Andy McSmith's Diary: Brighton Green Ben Duncan apologises for 'hired killers' tweet on Armed Forces Day

 

Ben Duncan, a Green councillor in Brighton, has apologised, two days after the event, for tweeting “Armed Forces Day has certainly brought the hired killers onto the streets of Brighton today. Hard to explain to my son!”

His apology was directed at those who have lost loved ones serving in forces, who might think his comment “insensitive”. It was not apologising for the blanket insult to everyone who has ever worn military uniform.

Councillor Duncan has form. Two years ago, he apologised “unreservedly” for a “light-hearted, ironic” tweet in which he declared that “I only smoke weed when I’m murdering, raping and looting". That was just after he had gone on record appearing to advocate that Brighton could boost its tourist trade by opening cannabis cafes.

And a year ago, he went public on the rift in the Green Party in its Brighton stronghold by accusing Jason Kitcat, the nation’s first Green council leader, of “bullying and lying to colleagues” and “betraying” the electorate. Councillor Kitcat and his wife have since announced that they are quitting Brighton and Hove council at the next election, for family reasons.

The Greens are supposed to be different from other political parties. In Brighton, they are indulging in vicious infighting, while he who has the biggest mouth claims the most attention. How is that different?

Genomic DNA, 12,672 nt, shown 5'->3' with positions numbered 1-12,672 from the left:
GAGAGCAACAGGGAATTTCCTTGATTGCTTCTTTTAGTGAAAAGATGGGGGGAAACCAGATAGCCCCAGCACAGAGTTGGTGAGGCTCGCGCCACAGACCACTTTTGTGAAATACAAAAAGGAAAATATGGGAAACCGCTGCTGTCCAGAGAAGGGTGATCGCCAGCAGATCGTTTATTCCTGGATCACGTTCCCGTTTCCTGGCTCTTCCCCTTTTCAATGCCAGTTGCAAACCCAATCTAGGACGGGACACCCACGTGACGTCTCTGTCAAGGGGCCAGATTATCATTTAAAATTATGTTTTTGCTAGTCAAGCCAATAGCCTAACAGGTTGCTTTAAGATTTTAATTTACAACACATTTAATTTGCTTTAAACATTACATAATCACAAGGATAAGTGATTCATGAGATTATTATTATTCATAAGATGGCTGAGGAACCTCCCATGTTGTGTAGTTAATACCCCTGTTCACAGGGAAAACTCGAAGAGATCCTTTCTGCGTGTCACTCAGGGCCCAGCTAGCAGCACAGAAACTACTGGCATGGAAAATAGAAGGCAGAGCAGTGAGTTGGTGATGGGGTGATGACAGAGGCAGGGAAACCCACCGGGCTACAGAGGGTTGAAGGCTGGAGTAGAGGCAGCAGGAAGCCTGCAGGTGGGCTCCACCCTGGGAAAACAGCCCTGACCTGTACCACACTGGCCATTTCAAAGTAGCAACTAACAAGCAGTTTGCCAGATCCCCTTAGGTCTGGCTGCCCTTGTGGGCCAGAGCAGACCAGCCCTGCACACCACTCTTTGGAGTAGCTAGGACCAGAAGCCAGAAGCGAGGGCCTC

Bercow exhausts his wit

Compare and contrast – “May I just say to the Prime Minister’s Parliamentary Private Secretary that his role is to nod his head in the appropriate places, and to fetch and carry notes? No noise is required.” That was the Speaker, John Bercow, ticking off David Cameron’s PPS, Gavin Williamson, for barracking Ed Miliband during PMQs on 30 October last year.

Gavin Williamson, barracking Ed Miliband again, was ticked off again: “The role of the Prime Minister’s PPS is to fetch and carry notes and nod and shake his head in the right places.” The role of the Speaker, apparently, is to recycle old witticisms.

Chocolate slip-up averted

In one of Parliament’s cafés, I found myself next to the Leader of the Commons, Andrew Lansley – tipped to be the UK’s next European Commissioner. “I hear Brussels is the place to buy good chocolate,” I said – the idea being that he would let slip whether he is bound for Brussels or not. He did a double take, coloured up, remarked, “I prefer Cadburys”, and hurried off.

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